Even when I was a toddler, Jo Ann’s place in my heart was as a playmate and friend. She was like the big sister I never had. As soon as I learned to walk, I toddled backward for fun (probably a skill Jo Ann taught me). When she and my brother Jimmy sat on the floor playing monopoly or canasta, I would toddle backward and plop my bloomers down right in the middle of their game board. Jimmy would call out, “Mama, Janice is in our Monopoly game again!”
The best part of Thanksgiving turkey dinner was the after-dessert breaking of the pully bone. My tiny 4-year old fingers fit better on the Y but hers were stronger. She laughed heartily if she – or I - won; it was a big game for both of us.
Just because I sat on the wooden ice-cream maker bucket topped with newspapers and towels while she cranked the handle, I got the first bowl of fresh banana ice cream with a few maverick ice crystals on top.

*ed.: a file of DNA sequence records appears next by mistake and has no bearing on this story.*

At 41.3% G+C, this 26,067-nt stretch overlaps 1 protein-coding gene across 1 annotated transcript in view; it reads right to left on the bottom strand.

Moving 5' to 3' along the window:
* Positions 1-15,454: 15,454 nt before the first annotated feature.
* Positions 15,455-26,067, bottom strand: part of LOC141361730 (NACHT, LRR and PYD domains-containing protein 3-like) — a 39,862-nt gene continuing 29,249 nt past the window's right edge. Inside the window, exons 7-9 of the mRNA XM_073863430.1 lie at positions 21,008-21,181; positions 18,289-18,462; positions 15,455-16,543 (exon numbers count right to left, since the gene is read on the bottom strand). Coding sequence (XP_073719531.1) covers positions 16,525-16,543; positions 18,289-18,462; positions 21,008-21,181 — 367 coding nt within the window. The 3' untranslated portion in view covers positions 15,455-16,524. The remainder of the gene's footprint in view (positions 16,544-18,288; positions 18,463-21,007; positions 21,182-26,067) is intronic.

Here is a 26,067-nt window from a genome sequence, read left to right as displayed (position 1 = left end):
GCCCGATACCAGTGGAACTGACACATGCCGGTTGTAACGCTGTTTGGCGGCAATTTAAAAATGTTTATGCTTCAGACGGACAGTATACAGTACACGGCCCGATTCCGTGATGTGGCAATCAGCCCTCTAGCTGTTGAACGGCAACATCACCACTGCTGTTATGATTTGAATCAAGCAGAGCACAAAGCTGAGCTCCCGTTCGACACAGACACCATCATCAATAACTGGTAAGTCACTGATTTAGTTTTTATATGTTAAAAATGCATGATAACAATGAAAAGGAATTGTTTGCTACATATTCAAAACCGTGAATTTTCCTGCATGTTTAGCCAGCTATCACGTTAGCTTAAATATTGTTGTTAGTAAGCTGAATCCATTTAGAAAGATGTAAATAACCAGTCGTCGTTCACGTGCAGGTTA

On hot, sunny summer South Texas afternoons, I went out with her to ride her horse. While she ran the barrels, it was a good place for me to play in the sand, catch horney toads, and make string leashes for them.
She taught me to swim, to dive, to water ski, and to hold family dear.
On Thanksgivings we were all family. We fondly remember Thanksgiving dinner, promptly at noon, and done in time for the Texas A&M-Univ of Texas game and, in later years, the Dallas Cowboys. There may have been 40 people drop in, everybody brought their heritage recipes, everyone was welcome. She set doors on sawhorses so that everyone could sit at the same table, including children, because “we’re all family” - even those who walked in for the first time.
When I sat at her bedside during her last days, surrounded by clown figurines and clown dolls, even when she was no longer responsive and had grown deaf, I knew she could hear me. I asked her if there was anything she wanted to tell me. She opened her eyes to a non-seeing squint, puckered her lips, and smacked a kiss into the air.
Most people who knew Jo Ann remember her cheerfulness and kindness. She touched countless lives through her teaching, volunteering, and leadership, through her friendship and love. I remember she taught me how to play.